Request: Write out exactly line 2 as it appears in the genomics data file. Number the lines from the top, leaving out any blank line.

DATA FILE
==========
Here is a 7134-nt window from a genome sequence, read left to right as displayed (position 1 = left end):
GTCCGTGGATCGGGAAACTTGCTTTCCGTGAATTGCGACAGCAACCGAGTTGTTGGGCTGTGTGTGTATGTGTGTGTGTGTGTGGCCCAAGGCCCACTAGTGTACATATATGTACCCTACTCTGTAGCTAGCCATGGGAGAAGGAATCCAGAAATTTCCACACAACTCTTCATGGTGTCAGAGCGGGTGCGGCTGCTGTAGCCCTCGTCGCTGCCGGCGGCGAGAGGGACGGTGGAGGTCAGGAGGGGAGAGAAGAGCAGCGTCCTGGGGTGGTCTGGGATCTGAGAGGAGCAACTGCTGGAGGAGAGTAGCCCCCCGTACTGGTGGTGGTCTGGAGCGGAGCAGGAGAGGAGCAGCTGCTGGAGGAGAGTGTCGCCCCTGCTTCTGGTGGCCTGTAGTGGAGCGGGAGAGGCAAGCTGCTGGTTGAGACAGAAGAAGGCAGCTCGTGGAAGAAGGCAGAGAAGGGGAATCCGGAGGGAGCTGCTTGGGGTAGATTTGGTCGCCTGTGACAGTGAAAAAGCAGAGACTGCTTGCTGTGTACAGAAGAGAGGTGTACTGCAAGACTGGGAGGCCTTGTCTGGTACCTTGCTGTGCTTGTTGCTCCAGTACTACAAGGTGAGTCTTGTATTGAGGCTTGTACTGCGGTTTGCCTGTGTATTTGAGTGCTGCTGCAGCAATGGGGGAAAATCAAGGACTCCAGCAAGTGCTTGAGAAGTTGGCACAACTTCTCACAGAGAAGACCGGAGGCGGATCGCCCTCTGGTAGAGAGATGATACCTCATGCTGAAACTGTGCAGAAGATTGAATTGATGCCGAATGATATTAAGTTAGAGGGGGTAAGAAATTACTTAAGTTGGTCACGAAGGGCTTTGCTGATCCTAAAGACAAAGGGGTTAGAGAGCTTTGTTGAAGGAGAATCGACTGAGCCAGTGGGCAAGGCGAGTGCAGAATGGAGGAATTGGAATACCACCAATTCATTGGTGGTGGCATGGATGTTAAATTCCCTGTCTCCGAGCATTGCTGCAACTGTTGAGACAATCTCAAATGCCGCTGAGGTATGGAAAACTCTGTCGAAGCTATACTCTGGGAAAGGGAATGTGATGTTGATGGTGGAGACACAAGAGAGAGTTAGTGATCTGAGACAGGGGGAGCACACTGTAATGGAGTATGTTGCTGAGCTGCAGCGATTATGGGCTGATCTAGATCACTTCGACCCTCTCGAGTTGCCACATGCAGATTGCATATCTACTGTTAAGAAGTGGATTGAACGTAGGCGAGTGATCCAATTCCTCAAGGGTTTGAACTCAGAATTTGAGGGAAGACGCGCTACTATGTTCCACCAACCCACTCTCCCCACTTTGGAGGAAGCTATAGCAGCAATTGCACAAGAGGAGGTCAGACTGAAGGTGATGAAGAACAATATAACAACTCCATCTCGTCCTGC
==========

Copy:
GTCCGTGGATCGGGAAACTTGCTTTCCGTGAATTGCGACAGCAACCGAGTTGTTGGGCTGTGTGTGTATGTGTGTGTGTGTGTGGCCCAAGGCCCACTAGTGTACATATATGTACCCTACTCTGTAGCTAGCCATGGGAGAAGGAATCCAGAAATTTCCACACAACTCTTCATGGTGTCAGAGCGGGTGCGGCTGCTGTAGCCCTCGTCGCTGCCGGCGGCGAGAGGGACGGTGGAGGTCAGGAGGGGAGAGAAGAGCAGCGTCCTGGGGTGGTCTGGGATCTGAGAGGAGCAACTGCTGGAGGAGAGTAGCCCCCCGTACTGGTGGTGGTCTGGAGCGGAGCAGGAGAGGAGCAGCTGCTGGAGGAGAGTGTCGCCCCTGCTTCTGGTGGCCTGTAGTGGAGCGGGAGAGGCAAGCTGCTGGTTGAGACAGAAGAAGGCAGCTCGTGGAAGAAGGCAGAGAAGGGGAATCCGGAGGGAGCTGCTTGGGGTAGATTTGGTCGCCTGTGACAGTGAAAAAGCAGAGACTGCTTGCTGTGTACAGAAGAGAGGTGTACTGCAAGACTGGGAGGCCTTGTCTGGTACCTTGCTGTGCTTGTTGCTCCAGTACTACAAGGTGAGTCTTGTATTGAGGCTTGTACTGCGGTTTGCCTGTGTATTTGAGTGCTGCTGCAGCAATGGGGGAAAATCAAGGACTCCAGCAAGTGCTTGAGAAGTTGGCACAACTTCTCACAGAGAAGACCGGAGGCGGATCGCCCTCTGGTAGAGAGATGATACCTCATGCTGAAACTGTGCAGAAGATTGAATTGATGCCGAATGATATTAAGTTAGAGGGGGTAAGAAATTACTTAAGTTGGTCACGAAGGGCTTTGCTGATCCTAAAGACAAAGGGGTTAGAGAGCTTTGTTGAAGGAGAATCGACTGAGCCAGTGGGCAAGGCGAGTGCAGAATGGAGGAATTGGAATACCACCAATTCATTGGTGGTGGCATGGATGTTAAATTCCCTGTCTCCGAGCATTGCTGCAACTGTTGAGACAATCTCAAATGCCGCTGAGGTATGGAAAACTCTGTCGAAGCTATACTCTGGGAAAGGGAATGTGATGTTGATGGTGGAGACACAAGAGAGAGTTAGTGATCTGAGACAGGGGGAGCACACTGTAATGGAGTATGTTGCTGAGCTGCAGCGATTATGGGCTGATCTAGATCACTTCGACCCTCTCGAGTTGCCACATGCAGATTGCATATCTACTGTTAAGAAGTGGATTGAACGTAGGCGAGTGATCCAATTCCTCAAGGGTTTGAACTCAGAATTTGAGGGAAGACGCGCTACTATGTTCCACCAACCCACTCTCCCCACTTTGGAGGAAGCTATAGCAGCAATTGCACAAGAGGAGGTCAGACTGAAGGTGATGAAGAACAATATAACAACTCCATCTCGTCCTGC